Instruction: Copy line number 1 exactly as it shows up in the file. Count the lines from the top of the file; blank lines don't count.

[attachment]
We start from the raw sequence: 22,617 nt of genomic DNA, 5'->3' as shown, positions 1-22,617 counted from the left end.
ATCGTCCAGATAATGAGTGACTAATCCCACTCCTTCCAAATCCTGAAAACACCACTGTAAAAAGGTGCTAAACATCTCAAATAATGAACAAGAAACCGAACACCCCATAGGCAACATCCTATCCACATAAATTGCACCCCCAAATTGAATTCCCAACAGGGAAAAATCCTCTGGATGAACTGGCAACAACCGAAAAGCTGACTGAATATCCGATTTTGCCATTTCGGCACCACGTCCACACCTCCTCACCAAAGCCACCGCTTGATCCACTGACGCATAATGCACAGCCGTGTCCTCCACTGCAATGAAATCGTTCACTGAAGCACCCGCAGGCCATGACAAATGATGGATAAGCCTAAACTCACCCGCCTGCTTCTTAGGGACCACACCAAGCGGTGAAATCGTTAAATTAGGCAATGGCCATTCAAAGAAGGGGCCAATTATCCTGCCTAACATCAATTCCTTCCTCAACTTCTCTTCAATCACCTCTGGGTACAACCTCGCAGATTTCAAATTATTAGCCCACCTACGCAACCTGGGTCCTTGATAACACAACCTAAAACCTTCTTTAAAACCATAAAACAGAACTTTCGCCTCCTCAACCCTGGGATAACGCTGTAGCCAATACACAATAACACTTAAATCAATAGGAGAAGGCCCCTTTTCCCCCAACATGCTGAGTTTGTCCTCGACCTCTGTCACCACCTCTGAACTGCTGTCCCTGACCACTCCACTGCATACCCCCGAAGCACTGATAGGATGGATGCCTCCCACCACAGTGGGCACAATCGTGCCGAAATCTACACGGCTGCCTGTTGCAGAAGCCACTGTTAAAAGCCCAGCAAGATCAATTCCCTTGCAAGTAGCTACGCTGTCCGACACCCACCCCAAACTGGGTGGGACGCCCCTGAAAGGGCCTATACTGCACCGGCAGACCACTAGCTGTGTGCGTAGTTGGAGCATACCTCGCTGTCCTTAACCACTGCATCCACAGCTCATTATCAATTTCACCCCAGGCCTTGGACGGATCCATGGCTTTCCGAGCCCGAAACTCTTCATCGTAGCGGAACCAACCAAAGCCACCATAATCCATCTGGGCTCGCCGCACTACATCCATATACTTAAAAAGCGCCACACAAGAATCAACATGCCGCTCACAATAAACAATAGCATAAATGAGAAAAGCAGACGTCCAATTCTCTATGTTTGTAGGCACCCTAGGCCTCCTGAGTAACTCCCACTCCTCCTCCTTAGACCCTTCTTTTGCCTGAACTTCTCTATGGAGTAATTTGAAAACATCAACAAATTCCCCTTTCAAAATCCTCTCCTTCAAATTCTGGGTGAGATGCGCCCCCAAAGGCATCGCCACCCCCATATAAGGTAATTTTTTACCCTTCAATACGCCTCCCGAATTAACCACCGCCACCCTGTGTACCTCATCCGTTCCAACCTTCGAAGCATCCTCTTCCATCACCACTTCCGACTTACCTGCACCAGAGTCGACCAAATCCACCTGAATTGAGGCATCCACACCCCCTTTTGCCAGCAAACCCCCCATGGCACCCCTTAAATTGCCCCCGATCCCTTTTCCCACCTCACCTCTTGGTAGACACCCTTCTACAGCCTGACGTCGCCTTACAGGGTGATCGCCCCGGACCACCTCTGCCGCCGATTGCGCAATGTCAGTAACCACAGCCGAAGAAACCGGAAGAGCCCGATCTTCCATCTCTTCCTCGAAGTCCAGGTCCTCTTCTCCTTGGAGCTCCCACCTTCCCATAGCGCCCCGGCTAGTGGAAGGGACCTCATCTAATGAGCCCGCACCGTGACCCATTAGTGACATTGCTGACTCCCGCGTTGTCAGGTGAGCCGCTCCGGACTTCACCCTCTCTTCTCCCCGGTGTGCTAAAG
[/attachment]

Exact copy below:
We start from the raw sequence: 22,617 nt of genomic DNA, 5'->3' as shown, positions 1-22,617 counted from the left end.